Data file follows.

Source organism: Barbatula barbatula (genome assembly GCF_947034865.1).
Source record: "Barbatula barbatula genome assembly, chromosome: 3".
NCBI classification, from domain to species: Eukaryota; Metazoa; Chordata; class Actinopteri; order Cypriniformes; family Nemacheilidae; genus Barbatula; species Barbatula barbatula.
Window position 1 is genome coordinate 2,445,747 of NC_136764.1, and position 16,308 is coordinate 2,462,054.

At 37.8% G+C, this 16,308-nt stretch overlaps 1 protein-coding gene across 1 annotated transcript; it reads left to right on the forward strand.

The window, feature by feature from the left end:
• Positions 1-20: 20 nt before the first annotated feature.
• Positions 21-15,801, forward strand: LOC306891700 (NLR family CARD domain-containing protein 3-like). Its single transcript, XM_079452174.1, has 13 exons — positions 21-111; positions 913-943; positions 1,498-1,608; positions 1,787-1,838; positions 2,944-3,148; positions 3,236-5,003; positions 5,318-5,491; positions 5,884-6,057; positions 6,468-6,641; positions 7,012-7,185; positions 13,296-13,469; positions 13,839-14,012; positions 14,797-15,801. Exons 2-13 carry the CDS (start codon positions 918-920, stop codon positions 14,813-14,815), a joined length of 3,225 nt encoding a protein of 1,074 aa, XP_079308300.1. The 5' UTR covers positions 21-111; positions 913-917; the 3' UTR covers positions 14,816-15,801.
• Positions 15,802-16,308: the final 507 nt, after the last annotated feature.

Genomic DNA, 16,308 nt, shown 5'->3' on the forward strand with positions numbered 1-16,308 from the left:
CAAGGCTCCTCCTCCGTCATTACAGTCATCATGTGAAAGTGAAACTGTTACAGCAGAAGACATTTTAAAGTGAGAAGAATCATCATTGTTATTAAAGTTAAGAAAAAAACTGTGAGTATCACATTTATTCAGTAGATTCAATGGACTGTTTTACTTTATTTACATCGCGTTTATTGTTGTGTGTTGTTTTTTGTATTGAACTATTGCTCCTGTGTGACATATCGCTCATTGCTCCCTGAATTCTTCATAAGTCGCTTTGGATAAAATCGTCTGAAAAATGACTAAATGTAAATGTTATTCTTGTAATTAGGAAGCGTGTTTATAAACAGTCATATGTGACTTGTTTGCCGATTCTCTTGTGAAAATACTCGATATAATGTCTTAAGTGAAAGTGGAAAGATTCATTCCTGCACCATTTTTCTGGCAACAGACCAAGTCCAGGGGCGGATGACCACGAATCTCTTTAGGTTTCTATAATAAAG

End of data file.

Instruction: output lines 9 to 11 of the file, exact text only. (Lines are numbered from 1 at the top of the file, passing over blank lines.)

• Positions 15,802-16,308: the final 507 nt, after the last annotated feature.

Genomic DNA, 16,308 nt, shown 5'->3' on the forward strand with positions numbered 1-16,308 from the left:
CAAGGCTCCTCCTCCGTCATTACAGTCATCATGTGAAAGTGAAACTGTTACAGCAGAAGACATTTTAAAGTGAGAAGAATCATCATTGTTATTAAAGTTAAGAAAAAAACTGTGAGTATCACATTTATTCAGTAGATTCAATGGACTGTTTTACTTTATTTACATCGCGTTTATTGTTGTGTGTTGTTTTTTGTATTGAACTATTGCTCCTGTGTGACATATCGCTCATTGCTCCCTGAATTCTTCATAAGTCGCTTTGGATAAAATCGTCTGAAAAATGACTAAATGTAAATGTTATTCTTGTAATTAGGAAGCGTGTTTATAAACAGTCATATGTGACTTGTTTGCCGATTCTCTTGTGAAAATACTCGATATAATGTCTTAAGTGAAAGTGGAAAGATTCATTCCTGCACCATTTTTCTGGCAACAGACCAAGTCCAGGGGCGGATGACCACGAATCTCTTTAGGTTTCTATAATAAAG